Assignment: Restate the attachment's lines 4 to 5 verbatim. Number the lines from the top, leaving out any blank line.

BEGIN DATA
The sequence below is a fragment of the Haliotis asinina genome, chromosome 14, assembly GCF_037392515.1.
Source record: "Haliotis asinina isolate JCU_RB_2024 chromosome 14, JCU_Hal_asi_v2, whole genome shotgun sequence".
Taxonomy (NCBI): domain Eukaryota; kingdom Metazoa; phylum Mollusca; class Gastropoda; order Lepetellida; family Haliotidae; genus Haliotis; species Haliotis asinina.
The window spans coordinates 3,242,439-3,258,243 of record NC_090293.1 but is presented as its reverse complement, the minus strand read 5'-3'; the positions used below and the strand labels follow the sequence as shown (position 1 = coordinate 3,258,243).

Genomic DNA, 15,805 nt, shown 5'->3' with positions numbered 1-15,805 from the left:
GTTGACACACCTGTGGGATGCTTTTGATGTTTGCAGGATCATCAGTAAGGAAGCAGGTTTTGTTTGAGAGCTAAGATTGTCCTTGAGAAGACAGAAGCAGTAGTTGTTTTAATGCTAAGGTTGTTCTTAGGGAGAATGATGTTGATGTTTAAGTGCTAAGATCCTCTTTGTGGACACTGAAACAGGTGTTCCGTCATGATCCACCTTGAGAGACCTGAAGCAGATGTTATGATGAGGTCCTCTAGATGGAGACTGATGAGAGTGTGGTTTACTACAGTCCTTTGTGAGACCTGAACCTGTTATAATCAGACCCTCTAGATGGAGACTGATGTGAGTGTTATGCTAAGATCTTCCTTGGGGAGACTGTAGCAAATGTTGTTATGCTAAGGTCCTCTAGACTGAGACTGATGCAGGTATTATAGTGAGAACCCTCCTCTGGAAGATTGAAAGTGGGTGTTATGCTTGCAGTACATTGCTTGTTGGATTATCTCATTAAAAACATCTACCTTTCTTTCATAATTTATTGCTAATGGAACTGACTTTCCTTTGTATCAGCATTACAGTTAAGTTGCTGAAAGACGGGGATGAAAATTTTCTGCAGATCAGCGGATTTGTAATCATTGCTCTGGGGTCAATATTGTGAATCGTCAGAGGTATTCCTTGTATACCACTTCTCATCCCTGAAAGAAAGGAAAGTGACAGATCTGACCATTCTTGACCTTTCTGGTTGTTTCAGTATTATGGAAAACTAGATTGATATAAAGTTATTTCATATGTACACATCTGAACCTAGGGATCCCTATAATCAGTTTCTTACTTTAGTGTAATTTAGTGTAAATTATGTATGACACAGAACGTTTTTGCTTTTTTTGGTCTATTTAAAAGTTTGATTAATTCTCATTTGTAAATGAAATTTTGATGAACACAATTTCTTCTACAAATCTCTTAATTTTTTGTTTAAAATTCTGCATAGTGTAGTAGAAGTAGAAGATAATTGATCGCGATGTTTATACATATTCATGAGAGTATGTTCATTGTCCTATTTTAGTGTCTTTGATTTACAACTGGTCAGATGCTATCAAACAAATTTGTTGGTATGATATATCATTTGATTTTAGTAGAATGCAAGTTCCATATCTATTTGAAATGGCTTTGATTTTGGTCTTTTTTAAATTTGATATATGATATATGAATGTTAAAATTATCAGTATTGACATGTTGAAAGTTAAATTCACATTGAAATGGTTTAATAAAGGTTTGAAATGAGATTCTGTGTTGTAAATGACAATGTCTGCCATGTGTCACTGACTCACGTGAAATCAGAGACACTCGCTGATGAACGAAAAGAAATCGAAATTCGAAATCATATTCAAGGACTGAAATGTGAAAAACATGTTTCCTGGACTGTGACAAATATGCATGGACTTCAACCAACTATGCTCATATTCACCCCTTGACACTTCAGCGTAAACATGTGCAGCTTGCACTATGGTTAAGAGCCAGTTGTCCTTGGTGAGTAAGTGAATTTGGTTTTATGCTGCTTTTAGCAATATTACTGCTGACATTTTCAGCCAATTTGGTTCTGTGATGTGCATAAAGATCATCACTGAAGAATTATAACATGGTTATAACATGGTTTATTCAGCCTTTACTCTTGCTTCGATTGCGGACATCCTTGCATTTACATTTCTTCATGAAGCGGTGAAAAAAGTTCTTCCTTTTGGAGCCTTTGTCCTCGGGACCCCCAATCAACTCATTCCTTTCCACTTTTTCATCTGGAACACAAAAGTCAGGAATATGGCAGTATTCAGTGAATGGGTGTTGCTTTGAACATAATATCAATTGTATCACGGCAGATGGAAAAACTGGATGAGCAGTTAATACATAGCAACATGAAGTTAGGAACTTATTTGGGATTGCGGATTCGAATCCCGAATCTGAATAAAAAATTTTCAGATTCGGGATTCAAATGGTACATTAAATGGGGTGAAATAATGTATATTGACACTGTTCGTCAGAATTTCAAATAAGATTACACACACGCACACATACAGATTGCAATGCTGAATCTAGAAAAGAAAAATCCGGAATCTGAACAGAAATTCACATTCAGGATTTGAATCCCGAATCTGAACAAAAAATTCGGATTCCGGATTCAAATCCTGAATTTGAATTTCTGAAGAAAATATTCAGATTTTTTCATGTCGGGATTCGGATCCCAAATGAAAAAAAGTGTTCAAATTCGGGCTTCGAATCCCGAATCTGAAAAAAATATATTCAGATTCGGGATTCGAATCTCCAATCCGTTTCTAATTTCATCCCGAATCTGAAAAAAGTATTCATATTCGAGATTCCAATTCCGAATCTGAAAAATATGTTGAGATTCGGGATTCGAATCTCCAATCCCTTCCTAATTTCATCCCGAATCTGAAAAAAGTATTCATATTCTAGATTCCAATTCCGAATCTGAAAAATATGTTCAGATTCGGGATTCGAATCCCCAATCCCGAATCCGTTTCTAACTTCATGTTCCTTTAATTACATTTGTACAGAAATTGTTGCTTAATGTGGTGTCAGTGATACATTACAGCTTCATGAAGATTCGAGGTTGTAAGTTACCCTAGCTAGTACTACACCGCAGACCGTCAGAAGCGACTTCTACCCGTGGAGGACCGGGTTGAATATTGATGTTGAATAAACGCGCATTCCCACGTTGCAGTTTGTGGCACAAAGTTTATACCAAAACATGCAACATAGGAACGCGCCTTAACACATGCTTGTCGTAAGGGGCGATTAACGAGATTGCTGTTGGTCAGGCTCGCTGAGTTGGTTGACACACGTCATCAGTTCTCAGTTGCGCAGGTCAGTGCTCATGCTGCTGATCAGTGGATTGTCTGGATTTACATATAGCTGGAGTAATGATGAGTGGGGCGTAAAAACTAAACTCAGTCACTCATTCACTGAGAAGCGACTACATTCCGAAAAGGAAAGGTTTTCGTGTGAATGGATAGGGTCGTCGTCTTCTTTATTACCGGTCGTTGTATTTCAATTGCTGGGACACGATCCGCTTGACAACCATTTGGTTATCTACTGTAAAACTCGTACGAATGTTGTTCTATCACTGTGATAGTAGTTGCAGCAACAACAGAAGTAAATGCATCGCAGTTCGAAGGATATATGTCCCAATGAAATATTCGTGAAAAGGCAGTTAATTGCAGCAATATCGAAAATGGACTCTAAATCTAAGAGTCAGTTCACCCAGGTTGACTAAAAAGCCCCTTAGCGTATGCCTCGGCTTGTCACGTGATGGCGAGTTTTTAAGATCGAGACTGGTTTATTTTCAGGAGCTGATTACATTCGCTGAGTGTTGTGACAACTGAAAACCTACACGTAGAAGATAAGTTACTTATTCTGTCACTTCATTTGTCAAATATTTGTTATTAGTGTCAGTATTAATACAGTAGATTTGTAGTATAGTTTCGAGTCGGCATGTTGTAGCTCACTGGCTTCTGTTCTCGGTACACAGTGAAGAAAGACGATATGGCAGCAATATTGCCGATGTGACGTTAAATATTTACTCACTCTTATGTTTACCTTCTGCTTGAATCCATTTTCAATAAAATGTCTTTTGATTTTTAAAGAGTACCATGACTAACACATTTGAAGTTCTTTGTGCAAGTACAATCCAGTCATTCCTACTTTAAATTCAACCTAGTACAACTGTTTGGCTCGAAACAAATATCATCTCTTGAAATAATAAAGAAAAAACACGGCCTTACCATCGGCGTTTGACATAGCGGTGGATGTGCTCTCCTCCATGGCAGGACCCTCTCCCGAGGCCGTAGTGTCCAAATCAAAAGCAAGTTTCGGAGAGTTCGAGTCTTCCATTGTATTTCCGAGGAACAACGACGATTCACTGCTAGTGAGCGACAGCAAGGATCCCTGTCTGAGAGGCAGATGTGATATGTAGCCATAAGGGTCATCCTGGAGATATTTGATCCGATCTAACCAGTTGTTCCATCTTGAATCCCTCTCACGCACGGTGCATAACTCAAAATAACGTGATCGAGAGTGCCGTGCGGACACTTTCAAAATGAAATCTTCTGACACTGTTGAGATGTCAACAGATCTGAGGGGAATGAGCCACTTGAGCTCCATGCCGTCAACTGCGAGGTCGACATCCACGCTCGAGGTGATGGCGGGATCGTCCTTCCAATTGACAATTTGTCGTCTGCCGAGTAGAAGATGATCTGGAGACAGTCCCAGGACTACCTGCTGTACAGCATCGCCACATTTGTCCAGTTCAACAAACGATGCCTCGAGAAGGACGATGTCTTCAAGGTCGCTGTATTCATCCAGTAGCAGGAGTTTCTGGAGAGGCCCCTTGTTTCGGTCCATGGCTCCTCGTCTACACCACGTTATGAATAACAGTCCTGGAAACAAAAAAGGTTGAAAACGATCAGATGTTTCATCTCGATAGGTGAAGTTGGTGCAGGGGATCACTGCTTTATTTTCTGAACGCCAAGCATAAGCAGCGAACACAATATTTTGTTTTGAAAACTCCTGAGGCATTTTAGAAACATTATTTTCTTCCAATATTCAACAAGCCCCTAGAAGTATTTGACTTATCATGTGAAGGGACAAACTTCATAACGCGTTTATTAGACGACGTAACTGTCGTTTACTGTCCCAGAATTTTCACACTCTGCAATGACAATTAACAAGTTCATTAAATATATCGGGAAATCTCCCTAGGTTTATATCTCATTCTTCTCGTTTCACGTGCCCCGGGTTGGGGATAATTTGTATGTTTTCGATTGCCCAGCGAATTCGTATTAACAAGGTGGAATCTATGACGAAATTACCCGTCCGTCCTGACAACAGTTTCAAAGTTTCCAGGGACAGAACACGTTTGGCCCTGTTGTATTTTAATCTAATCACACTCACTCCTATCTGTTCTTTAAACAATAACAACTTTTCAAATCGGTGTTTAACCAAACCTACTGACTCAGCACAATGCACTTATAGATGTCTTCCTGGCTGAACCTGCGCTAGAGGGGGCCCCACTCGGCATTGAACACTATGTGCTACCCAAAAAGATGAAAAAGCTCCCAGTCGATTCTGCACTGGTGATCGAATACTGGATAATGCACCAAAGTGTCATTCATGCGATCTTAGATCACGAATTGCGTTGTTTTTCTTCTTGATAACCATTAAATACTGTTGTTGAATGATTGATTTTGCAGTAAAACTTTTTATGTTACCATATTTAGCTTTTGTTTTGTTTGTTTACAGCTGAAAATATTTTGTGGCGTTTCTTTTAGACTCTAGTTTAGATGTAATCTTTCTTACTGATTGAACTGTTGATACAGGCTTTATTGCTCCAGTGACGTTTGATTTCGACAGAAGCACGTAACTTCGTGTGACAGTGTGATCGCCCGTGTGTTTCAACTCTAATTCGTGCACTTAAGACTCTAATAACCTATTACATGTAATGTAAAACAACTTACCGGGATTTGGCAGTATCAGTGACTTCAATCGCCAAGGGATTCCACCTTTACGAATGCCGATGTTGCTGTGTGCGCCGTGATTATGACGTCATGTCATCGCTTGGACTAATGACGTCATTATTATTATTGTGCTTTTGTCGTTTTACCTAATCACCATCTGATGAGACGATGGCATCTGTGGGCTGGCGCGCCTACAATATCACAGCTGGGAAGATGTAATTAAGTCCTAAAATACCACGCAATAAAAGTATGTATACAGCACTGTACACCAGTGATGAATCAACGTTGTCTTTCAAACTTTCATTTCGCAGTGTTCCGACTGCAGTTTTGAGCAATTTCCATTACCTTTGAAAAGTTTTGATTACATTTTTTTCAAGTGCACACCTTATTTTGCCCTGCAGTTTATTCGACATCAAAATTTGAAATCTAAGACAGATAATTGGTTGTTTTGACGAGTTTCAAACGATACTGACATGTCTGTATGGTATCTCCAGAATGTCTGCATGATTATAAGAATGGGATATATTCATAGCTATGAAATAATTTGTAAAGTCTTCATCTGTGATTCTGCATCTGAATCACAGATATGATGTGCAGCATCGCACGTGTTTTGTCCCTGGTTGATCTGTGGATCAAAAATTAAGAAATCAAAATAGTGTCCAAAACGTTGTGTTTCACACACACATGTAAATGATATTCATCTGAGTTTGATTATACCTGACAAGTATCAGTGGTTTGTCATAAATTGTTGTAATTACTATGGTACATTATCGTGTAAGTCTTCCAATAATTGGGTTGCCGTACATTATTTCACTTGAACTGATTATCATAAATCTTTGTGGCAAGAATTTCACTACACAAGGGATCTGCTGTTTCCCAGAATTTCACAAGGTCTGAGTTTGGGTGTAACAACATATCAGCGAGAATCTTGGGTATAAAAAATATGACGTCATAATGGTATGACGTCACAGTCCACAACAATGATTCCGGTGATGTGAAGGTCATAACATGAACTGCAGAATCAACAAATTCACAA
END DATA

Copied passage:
The window spans coordinates 3,242,439-3,258,243 of record NC_090293.1 but is presented as its reverse complement, the minus strand read 5'-3'; the positions used below and the strand labels follow the sequence as shown (position 1 = coordinate 3,258,243).

Genomic DNA, 15,805 nt, shown 5'->3' with positions numbered 1-15,805 from the left: